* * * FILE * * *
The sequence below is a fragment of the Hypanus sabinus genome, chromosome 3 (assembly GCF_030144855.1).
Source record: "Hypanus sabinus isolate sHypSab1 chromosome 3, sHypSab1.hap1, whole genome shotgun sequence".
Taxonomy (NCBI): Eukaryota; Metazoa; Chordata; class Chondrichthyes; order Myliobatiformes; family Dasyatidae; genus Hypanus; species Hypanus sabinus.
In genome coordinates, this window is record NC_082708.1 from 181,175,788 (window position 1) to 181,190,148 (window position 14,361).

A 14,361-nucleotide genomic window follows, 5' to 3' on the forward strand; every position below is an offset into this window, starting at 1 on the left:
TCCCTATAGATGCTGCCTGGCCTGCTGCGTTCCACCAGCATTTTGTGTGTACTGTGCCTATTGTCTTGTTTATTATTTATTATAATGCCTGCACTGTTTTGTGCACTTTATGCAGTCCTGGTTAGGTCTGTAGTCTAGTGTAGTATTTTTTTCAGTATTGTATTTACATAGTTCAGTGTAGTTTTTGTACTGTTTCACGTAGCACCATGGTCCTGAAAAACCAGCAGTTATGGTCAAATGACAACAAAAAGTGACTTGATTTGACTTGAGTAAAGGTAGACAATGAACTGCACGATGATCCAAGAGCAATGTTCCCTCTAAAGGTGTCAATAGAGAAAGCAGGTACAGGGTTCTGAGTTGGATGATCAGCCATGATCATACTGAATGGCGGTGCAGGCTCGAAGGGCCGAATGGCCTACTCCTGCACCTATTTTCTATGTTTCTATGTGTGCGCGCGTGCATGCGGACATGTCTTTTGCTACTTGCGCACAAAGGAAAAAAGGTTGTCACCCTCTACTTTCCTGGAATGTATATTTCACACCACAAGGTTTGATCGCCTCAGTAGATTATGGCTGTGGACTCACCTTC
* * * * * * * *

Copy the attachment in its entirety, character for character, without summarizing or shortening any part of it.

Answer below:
The sequence below is a fragment of the Hypanus sabinus genome, chromosome 3 (assembly GCF_030144855.1).
Source record: "Hypanus sabinus isolate sHypSab1 chromosome 3, sHypSab1.hap1, whole genome shotgun sequence".
Taxonomy (NCBI): Eukaryota; Metazoa; Chordata; class Chondrichthyes; order Myliobatiformes; family Dasyatidae; genus Hypanus; species Hypanus sabinus.
In genome coordinates, this window is record NC_082708.1 from 181,175,788 (window position 1) to 181,190,148 (window position 14,361).

A 14,361-nucleotide genomic window follows, 5' to 3' on the forward strand; every position below is an offset into this window, starting at 1 on the left:
TCCCTATAGATGCTGCCTGGCCTGCTGCGTTCCACCAGCATTTTGTGTGTACTGTGCCTATTGTCTTGTTTATTATTTATTATAATGCCTGCACTGTTTTGTGCACTTTATGCAGTCCTGGTTAGGTCTGTAGTCTAGTGTAGTATTTTTTTCAGTATTGTATTTACATAGTTCAGTGTAGTTTTTGTACTGTTTCACGTAGCACCATGGTCCTGAAAAACCAGCAGTTATGGTCAAATGACAACAAAAAGTGACTTGATTTGACTTGAGTAAAGGTAGACAATGAACTGCACGATGATCCAAGAGCAATGTTCCCTCTAAAGGTGTCAATAGAGAAAGCAGGTACAGGGTTCTGAGTTGGATGATCAGCCATGATCATACTGAATGGCGGTGCAGGCTCGAAGGGCCGAATGGCCTACTCCTGCACCTATTTTCTATGTTTCTATGTGTGCGCGCGTGCATGCGGACATGTCTTTTGCTACTTGCGCACAAAGGAAAAAAGGTTGTCACCCTCTACTTTCCTGGAATGTATATTTCACACCACAAGGTTTGATCGCCTCAGTAGATTATGGCTGTGGACTCACCTTC